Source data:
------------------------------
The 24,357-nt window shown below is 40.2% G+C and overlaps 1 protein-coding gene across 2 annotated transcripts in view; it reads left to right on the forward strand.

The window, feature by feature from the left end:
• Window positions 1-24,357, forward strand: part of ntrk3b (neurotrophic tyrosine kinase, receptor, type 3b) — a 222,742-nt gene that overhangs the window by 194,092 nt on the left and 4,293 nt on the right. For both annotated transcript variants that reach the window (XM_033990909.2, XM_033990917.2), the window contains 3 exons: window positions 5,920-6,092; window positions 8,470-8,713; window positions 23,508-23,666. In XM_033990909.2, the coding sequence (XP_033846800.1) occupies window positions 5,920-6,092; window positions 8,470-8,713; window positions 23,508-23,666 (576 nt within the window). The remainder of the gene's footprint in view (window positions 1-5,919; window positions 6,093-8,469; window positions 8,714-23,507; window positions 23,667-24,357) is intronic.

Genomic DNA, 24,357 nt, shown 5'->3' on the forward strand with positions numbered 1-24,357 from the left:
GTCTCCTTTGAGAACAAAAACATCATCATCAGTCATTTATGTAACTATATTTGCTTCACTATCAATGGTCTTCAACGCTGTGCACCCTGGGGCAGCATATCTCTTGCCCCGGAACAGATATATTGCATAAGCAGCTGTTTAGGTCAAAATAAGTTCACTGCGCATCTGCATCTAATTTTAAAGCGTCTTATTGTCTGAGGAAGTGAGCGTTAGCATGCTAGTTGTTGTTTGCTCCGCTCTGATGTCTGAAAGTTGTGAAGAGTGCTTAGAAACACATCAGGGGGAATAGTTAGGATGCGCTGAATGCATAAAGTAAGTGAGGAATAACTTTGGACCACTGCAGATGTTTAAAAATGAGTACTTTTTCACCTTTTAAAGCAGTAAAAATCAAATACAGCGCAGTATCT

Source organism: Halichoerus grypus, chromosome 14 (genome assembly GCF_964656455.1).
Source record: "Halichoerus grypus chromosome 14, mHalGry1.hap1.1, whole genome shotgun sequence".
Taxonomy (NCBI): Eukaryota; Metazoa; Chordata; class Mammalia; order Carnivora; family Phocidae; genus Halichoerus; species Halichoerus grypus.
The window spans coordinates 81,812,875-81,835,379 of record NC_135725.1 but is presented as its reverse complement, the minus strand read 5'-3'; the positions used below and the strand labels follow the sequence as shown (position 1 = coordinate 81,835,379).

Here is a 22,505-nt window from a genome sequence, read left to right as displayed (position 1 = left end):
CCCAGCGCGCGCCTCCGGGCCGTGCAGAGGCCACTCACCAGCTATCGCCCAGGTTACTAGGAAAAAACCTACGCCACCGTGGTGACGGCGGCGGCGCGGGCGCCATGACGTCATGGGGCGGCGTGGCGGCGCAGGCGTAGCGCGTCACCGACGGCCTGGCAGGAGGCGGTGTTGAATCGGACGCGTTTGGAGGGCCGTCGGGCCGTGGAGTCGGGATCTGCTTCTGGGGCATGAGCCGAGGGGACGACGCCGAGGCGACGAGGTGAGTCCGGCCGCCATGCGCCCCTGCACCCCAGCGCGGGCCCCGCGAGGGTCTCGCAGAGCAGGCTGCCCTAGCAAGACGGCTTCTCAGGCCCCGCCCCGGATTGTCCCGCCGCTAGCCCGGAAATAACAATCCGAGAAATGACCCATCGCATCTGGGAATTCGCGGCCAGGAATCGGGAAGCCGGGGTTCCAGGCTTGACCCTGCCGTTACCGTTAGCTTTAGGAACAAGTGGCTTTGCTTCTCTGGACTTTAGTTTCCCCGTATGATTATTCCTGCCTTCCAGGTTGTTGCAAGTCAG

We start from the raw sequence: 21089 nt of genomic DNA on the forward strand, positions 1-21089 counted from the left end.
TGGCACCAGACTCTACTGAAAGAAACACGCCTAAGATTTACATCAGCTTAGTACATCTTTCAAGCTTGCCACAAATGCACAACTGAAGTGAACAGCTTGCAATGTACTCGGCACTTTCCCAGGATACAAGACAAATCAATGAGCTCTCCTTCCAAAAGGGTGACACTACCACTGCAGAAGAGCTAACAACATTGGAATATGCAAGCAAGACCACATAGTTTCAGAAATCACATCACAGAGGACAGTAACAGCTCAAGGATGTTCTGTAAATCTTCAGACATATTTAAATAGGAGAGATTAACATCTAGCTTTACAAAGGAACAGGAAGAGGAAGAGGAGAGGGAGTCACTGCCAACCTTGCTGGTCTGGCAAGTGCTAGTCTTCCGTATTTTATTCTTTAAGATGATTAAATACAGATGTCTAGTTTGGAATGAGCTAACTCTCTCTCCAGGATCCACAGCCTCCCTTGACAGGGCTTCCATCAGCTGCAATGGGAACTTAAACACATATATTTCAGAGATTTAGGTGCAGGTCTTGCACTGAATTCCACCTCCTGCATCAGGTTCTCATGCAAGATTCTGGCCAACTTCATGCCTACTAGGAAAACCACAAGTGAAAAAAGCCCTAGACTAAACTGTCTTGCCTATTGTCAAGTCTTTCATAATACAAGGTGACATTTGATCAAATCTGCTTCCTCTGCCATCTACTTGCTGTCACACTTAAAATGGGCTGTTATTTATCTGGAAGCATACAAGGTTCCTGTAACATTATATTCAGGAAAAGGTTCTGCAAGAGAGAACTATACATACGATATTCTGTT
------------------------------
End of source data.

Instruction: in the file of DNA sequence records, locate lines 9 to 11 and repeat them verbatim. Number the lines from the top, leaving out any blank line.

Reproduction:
The window spans coordinates 81,812,875-81,835,379 of record NC_135725.1 but is presented as its reverse complement, the minus strand read 5'-3'; the positions used below and the strand labels follow the sequence as shown (position 1 = coordinate 81,835,379).

Here is a 22,505-nt window from a genome sequence, read left to right as displayed (position 1 = left end):
CCCAGCGCGCGCCTCCGGGCCGTGCAGAGGCCACTCACCAGCTATCGCCCAGGTTACTAGGAAAAAACCTACGCCACCGTGGTGACGGCGGCGGCGCGGGCGCCATGACGTCATGGGGCGGCGTGGCGGCGCAGGCGTAGCGCGTCACCGACGGCCTGGCAGGAGGCGGTGTTGAATCGGACGCGTTTGGAGGGCCGTCGGGCCGTGGAGTCGGGATCTGCTTCTGGGGCATGAGCCGAGGGGACGACGCCGAGGCGACGAGGTGAGTCCGGCCGCCATGCGCCCCTGCACCCCAGCGCGGGCCCCGCGAGGGTCTCGCAGAGCAGGCTGCCCTAGCAAGACGGCTTCTCAGGCCCCGCCCCGGATTGTCCCGCCGCTAGCCCGGAAATAACAATCCGAGAAATGACCCATCGCATCTGGGAATTCGCGGCCAGGAATCGGGAAGCCGGGGTTCCAGGCTTGACCCTGCCGTTACCGTTAGCTTTAGGAACAAGTGGCTTTGCTTCTCTGGACTTTAGTTTCCCCGTATGATTATTCCTGCCTTCCAGGTTGTTGCAAGTCAG